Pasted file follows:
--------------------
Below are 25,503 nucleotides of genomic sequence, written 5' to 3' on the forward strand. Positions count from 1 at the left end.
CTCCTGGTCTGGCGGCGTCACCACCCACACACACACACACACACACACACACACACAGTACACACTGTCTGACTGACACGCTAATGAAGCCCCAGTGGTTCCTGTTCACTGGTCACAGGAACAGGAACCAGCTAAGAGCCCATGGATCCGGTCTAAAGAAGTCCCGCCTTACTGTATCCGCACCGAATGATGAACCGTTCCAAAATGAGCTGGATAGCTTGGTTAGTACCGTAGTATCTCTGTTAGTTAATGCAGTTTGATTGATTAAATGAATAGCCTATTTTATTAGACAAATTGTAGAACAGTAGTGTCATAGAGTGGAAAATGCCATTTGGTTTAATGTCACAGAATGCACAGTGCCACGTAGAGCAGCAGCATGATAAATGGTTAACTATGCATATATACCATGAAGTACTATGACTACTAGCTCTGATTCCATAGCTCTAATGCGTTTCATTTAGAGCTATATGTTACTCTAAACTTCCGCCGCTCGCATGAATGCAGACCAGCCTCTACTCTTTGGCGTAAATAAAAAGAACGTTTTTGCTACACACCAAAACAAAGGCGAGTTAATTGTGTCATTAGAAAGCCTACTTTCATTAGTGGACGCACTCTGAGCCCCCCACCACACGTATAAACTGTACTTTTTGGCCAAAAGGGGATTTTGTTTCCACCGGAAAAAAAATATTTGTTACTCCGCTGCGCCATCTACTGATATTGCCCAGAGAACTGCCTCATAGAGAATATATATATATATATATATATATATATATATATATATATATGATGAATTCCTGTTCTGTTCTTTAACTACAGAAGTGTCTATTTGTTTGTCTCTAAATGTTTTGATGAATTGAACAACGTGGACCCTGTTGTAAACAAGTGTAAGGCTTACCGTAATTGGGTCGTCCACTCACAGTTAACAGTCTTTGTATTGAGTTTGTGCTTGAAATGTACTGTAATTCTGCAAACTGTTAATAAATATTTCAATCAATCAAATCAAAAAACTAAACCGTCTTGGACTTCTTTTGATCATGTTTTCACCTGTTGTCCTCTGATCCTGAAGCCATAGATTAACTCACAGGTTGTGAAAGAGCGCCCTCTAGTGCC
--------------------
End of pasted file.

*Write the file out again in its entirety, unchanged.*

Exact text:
Below are 25,503 nucleotides of genomic sequence, written 5' to 3' on the forward strand. Positions count from 1 at the left end.
CTCCTGGTCTGGCGGCGTCACCACCCACACACACACACACACACACACACACACACAGTACACACTGTCTGACTGACACGCTAATGAAGCCCCAGTGGTTCCTGTTCACTGGTCACAGGAACAGGAACCAGCTAAGAGCCCATGGATCCGGTCTAAAGAAGTCCCGCCTTACTGTATCCGCACCGAATGATGAACCGTTCCAAAATGAGCTGGATAGCTTGGTTAGTACCGTAGTATCTCTGTTAGTTAATGCAGTTTGATTGATTAAATGAATAGCCTATTTTATTAGACAAATTGTAGAACAGTAGTGTCATAGAGTGGAAAATGCCATTTGGTTTAATGTCACAGAATGCACAGTGCCACGTAGAGCAGCAGCATGATAAATGGTTAACTATGCATATATACCATGAAGTACTATGACTACTAGCTCTGATTCCATAGCTCTAATGCGTTTCATTTAGAGCTATATGTTACTCTAAACTTCCGCCGCTCGCATGAATGCAGACCAGCCTCTACTCTTTGGCGTAAATAAAAAGAACGTTTTTGCTACACACCAAAACAAAGGCGAGTTAATTGTGTCATTAGAAAGCCTACTTTCATTAGTGGACGCACTCTGAGCCCCCCACCACACGTATAAACTGTACTTTTTGGCCAAAAGGGGATTTTGTTTCCACCGGAAAAAAAATATTTGTTACTCCGCTGCGCCATCTACTGATATTGCCCAGAGAACTGCCTCATAGAGAATATATATATATATATATATATATATATATATATATATATATGATGAATTCCTGTTCTGTTCTTTAACTACAGAAGTGTCTATTTGTTTGTCTCTAAATGTTTTGATGAATTGAACAACGTGGACCCTGTTGTAAACAAGTGTAAGGCTTACCGTAATTGGGTCGTCCACTCACAGTTAACAGTCTTTGTATTGAGTTTGTGCTTGAAATGTACTGTAATTCTGCAAACTGTTAATAAATATTTCAATCAATCAAATCAAAAAACTAAACCGTCTTGGACTTCTTTTGATCATGTTTTCACCTGTTGTCCTCTGATCCTGAAGCCATAGATTAACTCACAGGTTGTGAAAGAGCGCCCTCTAGTGCC